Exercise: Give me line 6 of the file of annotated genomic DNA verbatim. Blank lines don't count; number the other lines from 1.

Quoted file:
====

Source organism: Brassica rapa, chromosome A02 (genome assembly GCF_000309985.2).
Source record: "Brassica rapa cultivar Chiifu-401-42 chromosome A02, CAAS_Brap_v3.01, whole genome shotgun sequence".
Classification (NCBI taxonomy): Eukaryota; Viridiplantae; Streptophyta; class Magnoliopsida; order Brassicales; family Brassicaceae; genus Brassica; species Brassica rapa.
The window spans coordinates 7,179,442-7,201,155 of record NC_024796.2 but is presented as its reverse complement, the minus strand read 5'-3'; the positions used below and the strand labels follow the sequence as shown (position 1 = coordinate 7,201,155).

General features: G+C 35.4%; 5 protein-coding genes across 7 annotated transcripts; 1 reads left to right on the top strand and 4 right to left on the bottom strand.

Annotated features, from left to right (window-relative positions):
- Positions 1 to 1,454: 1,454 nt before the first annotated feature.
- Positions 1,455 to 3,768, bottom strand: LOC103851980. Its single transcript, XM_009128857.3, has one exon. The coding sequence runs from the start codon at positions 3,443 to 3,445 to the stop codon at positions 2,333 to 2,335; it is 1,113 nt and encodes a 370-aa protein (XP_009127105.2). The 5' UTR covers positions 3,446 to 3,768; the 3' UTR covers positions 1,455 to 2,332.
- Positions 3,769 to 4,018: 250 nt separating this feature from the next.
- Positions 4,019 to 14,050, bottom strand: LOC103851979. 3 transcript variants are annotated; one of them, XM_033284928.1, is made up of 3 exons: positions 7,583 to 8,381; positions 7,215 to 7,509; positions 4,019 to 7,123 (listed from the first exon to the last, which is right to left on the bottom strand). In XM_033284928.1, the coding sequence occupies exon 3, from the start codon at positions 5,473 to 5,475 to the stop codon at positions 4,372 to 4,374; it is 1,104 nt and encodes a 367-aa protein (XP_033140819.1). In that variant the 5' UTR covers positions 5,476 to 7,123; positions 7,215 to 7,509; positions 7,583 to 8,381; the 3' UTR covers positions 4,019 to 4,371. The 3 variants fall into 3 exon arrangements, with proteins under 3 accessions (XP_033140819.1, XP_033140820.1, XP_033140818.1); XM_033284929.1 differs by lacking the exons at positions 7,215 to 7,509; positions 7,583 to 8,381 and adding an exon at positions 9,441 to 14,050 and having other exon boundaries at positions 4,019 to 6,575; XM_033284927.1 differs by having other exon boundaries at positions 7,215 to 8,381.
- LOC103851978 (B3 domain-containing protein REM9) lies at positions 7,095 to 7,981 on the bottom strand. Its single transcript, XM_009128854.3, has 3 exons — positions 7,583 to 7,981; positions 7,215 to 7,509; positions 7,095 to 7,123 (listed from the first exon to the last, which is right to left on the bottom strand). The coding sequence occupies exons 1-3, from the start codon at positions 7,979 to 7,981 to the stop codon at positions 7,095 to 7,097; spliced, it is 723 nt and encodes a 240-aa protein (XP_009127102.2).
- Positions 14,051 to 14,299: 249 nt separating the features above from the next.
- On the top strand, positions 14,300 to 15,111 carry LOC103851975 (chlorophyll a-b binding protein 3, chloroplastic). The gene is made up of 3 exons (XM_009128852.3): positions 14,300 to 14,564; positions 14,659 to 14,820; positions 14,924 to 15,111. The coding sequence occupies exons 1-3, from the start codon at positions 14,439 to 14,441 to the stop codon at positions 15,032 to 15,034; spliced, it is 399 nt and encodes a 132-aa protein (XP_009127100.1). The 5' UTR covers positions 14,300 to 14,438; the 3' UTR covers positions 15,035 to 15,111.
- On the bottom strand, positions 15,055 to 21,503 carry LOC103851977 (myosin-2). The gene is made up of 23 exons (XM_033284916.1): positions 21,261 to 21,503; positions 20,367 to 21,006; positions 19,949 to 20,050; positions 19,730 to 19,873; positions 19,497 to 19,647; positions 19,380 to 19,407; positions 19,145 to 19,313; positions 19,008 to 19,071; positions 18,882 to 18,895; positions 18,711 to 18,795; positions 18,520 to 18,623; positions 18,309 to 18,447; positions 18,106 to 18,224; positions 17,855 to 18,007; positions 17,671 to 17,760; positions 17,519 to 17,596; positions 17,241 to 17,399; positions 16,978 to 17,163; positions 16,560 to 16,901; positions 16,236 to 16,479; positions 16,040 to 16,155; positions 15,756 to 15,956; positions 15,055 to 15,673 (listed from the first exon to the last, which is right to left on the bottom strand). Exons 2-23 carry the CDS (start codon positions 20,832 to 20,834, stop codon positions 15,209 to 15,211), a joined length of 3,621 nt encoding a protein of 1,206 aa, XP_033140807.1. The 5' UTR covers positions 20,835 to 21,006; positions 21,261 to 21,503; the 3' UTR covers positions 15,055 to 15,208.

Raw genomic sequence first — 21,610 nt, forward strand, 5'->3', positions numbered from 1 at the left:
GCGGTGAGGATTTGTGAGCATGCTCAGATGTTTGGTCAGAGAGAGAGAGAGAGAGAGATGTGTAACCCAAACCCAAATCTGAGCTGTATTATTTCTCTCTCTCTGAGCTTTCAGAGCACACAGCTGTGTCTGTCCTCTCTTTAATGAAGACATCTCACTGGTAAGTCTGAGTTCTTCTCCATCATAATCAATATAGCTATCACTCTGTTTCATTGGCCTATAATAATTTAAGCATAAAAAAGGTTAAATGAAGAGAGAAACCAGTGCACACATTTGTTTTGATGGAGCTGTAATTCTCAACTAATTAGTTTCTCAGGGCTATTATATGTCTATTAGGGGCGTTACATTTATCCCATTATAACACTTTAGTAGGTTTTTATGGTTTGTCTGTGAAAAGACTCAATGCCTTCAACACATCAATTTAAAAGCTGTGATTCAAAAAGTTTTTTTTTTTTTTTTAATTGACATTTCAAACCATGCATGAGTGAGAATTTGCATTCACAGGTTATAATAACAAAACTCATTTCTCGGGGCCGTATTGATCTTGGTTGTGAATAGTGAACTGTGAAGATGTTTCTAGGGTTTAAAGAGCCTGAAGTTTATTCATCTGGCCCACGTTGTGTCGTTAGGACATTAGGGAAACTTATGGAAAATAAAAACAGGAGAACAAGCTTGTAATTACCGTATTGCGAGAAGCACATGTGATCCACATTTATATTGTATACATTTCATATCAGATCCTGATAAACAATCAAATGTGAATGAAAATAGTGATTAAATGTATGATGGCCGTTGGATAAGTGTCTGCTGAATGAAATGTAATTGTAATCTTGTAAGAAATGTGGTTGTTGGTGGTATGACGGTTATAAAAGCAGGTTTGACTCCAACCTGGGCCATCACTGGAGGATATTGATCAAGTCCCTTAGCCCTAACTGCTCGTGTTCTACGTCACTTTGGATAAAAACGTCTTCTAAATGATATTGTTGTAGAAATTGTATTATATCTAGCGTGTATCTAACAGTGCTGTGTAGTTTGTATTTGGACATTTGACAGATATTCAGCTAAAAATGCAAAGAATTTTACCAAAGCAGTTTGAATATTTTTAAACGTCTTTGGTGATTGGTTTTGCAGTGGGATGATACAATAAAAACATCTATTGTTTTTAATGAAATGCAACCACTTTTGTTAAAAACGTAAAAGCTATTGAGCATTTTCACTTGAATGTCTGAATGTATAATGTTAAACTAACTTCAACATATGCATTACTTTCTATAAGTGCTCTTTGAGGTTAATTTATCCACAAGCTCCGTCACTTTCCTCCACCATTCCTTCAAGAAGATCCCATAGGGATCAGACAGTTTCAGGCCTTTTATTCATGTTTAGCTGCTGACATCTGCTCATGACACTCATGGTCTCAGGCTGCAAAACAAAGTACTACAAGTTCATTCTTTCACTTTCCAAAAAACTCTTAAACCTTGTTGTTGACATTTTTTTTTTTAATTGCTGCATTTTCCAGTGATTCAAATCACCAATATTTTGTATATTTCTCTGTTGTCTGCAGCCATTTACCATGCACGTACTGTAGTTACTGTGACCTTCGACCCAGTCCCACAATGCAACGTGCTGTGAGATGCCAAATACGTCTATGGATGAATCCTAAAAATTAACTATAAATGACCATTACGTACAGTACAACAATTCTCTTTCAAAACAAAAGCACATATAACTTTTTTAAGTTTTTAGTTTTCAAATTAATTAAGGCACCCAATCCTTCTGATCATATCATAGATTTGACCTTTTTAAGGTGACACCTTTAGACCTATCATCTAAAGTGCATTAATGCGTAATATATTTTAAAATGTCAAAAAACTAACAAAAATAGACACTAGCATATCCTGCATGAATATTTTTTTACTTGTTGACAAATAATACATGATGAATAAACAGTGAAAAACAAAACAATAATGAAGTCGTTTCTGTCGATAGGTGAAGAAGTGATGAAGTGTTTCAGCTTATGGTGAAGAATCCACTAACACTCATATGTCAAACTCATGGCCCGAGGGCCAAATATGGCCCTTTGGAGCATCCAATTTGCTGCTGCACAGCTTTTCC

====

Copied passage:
Annotated features, from left to right (window-relative positions):